This is no longer an exception: Ultra-Orthodox Jews must also join the IDF RTL News

military conscription

By Chris Kunis··an average:

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The Israeli military will begin drafting ultra-Orthodox Jews next month, ending their decades-long exceptional status. The compulsory draft of religious people has been a long-running and sensitive debate in the country.

Israeli Defense Minister Yoav Galant announced to the Israeli parliament this morning that the first 3,000 ultra-Orthodox Jews can expect to be called up in August. For now, this only applies to Orthodox males.

“Our goal is to call up everyone who can be drafted under the law,” Galant said. “The process will be gradual, which hasn’t happened in 76 years.”

Exemption since 1948

It refers to the situation that has prevailed since the establishment of Israel in 1948. That is, ultra-Orthodox Jews, or so-called Haredim, are practically exempt from military service. This is in contrast to non-Orthodox Israelis, for whom women (two years) and men (three years) are required to perform compulsory military service.

Some ultra-Orthodox Jews would rather go to prison than join the army.© Getty
Some ultra-Orthodox Jews would rather go to prison than join the army.

Many Israelis see this exceptional position as unfair. The debate erupted after the Israeli military called up more than 300,000 reservists in October. These are Israeli citizens who have completed their military service and are then required to be available for years to be deployed (temporarily) when a special situation arises.

Israel’s Supreme Court ruled on June 25 that ultra-Orthodox Jews are no longer exempt from military service. The court declared in 1998 that the exemption should end, but since then various governments have found ways to circumvent the ruling. Until now.

“Israel is telling itself that it is engaged in an existential struggle with Hamas, Hezbollah and Iran,” says Peter Malcontent, a specialist in the Israeli-Palestinian conflict and lecturer and researcher at Utrecht University. “The war is ongoing and fatigue is starting to spread among the forces present. That is why there is a need for strong reserves.”

Study the Torah

The fact that the majority of Haredim do not want to serve in the army is due to their religious beliefs. The community lives largely isolated from society and avoids contact with the outside world. They have no internet or television, and spend almost all their time studying the Torah, the ancient Jewish law books. Many wear black hats, long coats and have rings.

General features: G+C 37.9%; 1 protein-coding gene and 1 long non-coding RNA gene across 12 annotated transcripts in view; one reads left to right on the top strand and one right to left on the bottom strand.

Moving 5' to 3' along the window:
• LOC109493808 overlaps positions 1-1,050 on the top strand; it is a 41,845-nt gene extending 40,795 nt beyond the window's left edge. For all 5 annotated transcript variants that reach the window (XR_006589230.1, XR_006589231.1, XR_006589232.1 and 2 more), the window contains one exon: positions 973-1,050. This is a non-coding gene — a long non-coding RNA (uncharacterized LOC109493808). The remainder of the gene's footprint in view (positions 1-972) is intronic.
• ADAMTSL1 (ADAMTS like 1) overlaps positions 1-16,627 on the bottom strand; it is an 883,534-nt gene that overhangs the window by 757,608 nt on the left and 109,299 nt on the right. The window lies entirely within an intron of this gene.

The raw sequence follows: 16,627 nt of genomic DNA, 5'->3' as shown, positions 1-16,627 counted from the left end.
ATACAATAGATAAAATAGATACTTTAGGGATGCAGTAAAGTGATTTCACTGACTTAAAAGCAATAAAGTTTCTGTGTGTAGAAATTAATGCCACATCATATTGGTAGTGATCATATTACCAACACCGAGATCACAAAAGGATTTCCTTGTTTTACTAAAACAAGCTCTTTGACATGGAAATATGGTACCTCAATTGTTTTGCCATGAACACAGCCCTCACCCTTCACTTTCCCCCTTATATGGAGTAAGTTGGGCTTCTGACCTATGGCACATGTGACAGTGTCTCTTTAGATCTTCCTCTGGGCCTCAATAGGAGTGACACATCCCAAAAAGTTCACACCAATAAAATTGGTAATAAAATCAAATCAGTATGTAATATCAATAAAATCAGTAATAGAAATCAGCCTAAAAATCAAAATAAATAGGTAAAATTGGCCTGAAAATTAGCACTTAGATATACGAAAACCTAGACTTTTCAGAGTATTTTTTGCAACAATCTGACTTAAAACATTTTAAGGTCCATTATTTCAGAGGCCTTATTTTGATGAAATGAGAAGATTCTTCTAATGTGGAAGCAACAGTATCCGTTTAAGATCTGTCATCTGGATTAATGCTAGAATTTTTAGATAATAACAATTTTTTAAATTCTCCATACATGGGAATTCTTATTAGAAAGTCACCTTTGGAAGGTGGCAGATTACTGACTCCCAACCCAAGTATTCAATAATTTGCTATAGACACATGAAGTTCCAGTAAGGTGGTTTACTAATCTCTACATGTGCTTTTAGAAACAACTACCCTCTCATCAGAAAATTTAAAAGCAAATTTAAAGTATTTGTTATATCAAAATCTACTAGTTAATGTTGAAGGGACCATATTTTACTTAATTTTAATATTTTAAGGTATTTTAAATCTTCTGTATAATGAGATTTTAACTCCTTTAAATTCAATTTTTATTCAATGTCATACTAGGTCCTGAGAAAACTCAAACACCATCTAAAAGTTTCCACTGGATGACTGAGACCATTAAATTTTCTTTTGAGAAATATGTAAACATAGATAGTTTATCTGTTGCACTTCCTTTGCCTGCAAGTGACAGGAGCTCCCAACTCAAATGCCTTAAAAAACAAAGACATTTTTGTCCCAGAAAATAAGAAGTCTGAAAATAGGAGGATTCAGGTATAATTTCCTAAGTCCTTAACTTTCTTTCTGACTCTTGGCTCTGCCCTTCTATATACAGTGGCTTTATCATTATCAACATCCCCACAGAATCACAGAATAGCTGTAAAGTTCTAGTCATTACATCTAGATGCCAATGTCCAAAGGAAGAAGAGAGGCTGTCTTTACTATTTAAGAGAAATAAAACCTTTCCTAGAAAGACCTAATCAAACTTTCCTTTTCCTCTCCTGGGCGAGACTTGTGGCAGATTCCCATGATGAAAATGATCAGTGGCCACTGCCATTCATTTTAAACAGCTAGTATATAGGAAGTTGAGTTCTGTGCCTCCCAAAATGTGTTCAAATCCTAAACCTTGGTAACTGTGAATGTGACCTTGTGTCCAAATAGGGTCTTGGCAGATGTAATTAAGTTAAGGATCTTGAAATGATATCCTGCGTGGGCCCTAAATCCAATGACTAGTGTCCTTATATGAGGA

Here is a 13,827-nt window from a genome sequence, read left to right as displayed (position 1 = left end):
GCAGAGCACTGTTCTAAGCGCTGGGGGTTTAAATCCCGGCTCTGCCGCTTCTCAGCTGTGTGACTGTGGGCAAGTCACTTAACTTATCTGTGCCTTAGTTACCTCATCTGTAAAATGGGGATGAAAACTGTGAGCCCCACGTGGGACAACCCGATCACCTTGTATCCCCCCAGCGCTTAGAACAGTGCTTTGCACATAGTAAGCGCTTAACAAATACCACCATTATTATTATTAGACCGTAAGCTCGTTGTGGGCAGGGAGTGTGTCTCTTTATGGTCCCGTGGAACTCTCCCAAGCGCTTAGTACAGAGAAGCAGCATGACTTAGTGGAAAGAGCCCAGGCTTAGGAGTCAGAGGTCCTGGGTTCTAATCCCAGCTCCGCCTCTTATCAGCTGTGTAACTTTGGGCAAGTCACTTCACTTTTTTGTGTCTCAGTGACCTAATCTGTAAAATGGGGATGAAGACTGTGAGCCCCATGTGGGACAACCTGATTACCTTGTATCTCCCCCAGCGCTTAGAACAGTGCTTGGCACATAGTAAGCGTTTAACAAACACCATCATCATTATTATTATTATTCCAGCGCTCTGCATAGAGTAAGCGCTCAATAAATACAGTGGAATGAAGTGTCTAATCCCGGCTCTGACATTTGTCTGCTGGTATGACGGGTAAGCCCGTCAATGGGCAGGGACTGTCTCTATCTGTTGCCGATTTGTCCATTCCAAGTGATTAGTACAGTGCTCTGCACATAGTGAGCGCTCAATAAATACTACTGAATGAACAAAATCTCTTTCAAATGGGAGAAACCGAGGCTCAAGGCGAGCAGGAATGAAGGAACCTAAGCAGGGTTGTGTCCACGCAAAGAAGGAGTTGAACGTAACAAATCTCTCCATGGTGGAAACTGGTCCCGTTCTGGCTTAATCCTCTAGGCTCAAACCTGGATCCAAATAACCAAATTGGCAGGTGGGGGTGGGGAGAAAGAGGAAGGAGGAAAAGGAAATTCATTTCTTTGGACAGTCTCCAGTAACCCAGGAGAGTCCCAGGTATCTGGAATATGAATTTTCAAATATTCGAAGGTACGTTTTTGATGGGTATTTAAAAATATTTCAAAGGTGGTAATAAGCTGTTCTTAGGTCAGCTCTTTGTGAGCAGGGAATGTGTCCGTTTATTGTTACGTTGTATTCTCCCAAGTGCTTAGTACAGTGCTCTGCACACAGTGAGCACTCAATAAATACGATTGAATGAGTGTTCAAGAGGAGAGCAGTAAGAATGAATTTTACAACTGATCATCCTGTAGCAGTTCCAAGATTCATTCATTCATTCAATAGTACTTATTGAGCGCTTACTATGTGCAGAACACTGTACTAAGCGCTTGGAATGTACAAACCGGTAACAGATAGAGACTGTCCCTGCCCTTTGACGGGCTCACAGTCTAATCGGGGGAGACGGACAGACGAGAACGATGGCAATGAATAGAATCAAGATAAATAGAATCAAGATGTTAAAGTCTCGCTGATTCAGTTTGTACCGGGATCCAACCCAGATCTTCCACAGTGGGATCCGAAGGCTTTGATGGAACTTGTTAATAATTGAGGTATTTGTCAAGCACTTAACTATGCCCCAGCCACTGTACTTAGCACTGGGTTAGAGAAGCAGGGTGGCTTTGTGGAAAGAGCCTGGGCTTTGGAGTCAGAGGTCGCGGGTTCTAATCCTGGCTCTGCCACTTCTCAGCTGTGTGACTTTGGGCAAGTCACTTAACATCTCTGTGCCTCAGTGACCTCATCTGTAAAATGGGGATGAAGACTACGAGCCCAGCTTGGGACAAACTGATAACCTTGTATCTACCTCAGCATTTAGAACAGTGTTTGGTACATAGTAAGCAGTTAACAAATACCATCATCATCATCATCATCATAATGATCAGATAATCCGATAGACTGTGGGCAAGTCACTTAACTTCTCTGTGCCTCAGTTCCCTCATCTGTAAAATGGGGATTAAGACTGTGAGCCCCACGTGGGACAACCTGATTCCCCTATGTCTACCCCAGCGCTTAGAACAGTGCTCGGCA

At the end of June, a group of ultra-Orthodox Jews protested against compulsory military service.© Getty
At the end of June, a group of ultra-Orthodox Jews protested against compulsory military service.

Although it is not true that any of these ultra-Orthodox do not want to serve. Those who want to do so are gathered as much as possible in special units that do not include women. They also get time for study and prayer.

The Netzah Yehuda Battalion, a military unit that primarily serves ultra-Orthodox Jews and far-right settlers, was accused in April of human rights abuses in the West Bank.

It was also mentioned at the end of October About two thousand Ultra-Orthodox volunteers for service in the army. Special basic training is prepared for them so that they can help as drivers, programmers or cooks.

An important difference from 1948 is that the Haredim constituted only a small part of Israel’s population. And it lasted for a long time. Several hundred Ultra-Orthodox who have been granted an exemption so that they can study religious texts full-time in special yeshivas.

Because the ultra-Orthodox have a relatively large number of children, their share quickly rose to about 13% of the population, which amounts to about 1.3 million people.

The division is great

“As this group grows larger and gains more influence over the political system, non-Orthodox Jewish parents see their sons and daughters as having to fight,” says Malcontent. “Some are upset with the Haredim and feel that they live on money because they receive benefits and pray only, while the state ensures their safety. There are also suspicions that the Haredim are abusing the exemption rule by going to college just to avoid military service.”

He says the whole affair shows once again how divided Israeli society is right now. “Not just between those who support the war and those who oppose it, or between those who support or do not support Prime Minister Netanyahu, but also between the ultra-Orthodox and the rest of society.”

Dozens were killed and wounded in an Israeli air strike on a tent camp in the Gaza city of Khan Yunis yesterday.

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